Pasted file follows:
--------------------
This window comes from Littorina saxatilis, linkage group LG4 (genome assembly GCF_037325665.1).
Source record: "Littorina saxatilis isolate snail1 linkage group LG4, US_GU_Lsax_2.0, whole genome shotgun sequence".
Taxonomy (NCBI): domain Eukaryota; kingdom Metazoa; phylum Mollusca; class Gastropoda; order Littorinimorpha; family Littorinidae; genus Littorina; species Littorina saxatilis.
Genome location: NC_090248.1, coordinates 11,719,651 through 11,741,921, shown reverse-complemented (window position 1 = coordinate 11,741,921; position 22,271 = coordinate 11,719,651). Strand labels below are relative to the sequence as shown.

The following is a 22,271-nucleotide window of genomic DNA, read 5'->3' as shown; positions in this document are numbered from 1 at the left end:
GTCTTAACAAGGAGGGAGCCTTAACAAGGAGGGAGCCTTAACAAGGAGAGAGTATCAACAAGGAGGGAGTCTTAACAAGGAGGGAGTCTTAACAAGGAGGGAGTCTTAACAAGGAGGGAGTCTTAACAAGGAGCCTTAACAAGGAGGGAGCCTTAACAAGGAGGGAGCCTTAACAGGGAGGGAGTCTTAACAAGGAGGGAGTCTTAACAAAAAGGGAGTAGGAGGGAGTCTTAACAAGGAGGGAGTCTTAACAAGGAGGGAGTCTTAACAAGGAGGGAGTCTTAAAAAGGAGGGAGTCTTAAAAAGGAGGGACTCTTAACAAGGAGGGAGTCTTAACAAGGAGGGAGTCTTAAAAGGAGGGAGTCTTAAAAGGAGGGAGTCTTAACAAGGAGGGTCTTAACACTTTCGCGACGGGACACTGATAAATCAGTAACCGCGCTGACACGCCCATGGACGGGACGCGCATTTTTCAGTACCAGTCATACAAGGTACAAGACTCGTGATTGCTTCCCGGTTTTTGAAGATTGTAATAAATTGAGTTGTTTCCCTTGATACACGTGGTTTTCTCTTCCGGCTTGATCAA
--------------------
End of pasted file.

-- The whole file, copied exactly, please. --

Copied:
This window comes from Littorina saxatilis, linkage group LG4 (genome assembly GCF_037325665.1).
Source record: "Littorina saxatilis isolate snail1 linkage group LG4, US_GU_Lsax_2.0, whole genome shotgun sequence".
Taxonomy (NCBI): domain Eukaryota; kingdom Metazoa; phylum Mollusca; class Gastropoda; order Littorinimorpha; family Littorinidae; genus Littorina; species Littorina saxatilis.
Genome location: NC_090248.1, coordinates 11,719,651 through 11,741,921, shown reverse-complemented (window position 1 = coordinate 11,741,921; position 22,271 = coordinate 11,719,651). Strand labels below are relative to the sequence as shown.

The following is a 22,271-nucleotide window of genomic DNA, read 5'->3' as shown; positions in this document are numbered from 1 at the left end:
GTCTTAACAAGGAGGGAGCCTTAACAAGGAGGGAGCCTTAACAAGGAGAGAGTATCAACAAGGAGGGAGTCTTAACAAGGAGGGAGTCTTAACAAGGAGGGAGTCTTAACAAGGAGGGAGTCTTAACAAGGAGCCTTAACAAGGAGGGAGCCTTAACAAGGAGGGAGCCTTAACAGGGAGGGAGTCTTAACAAGGAGGGAGTCTTAACAAAAAGGGAGTAGGAGGGAGTCTTAACAAGGAGGGAGTCTTAACAAGGAGGGAGTCTTAACAAGGAGGGAGTCTTAAAAAGGAGGGAGTCTTAAAAAGGAGGGACTCTTAACAAGGAGGGAGTCTTAACAAGGAGGGAGTCTTAAAAGGAGGGAGTCTTAAAAGGAGGGAGTCTTAACAAGGAGGGTCTTAACACTTTCGCGACGGGACACTGATAAATCAGTAACCGCGCTGACACGCCCATGGACGGGACGCGCATTTTTCAGTACCAGTCATACAAGGTACAAGACTCGTGATTGCTTCCCGGTTTTTGAAGATTGTAATAAATTGAGTTGTTTCCCTTGATACACGTGGTTTTCTCTTCCGGCTTGATCAA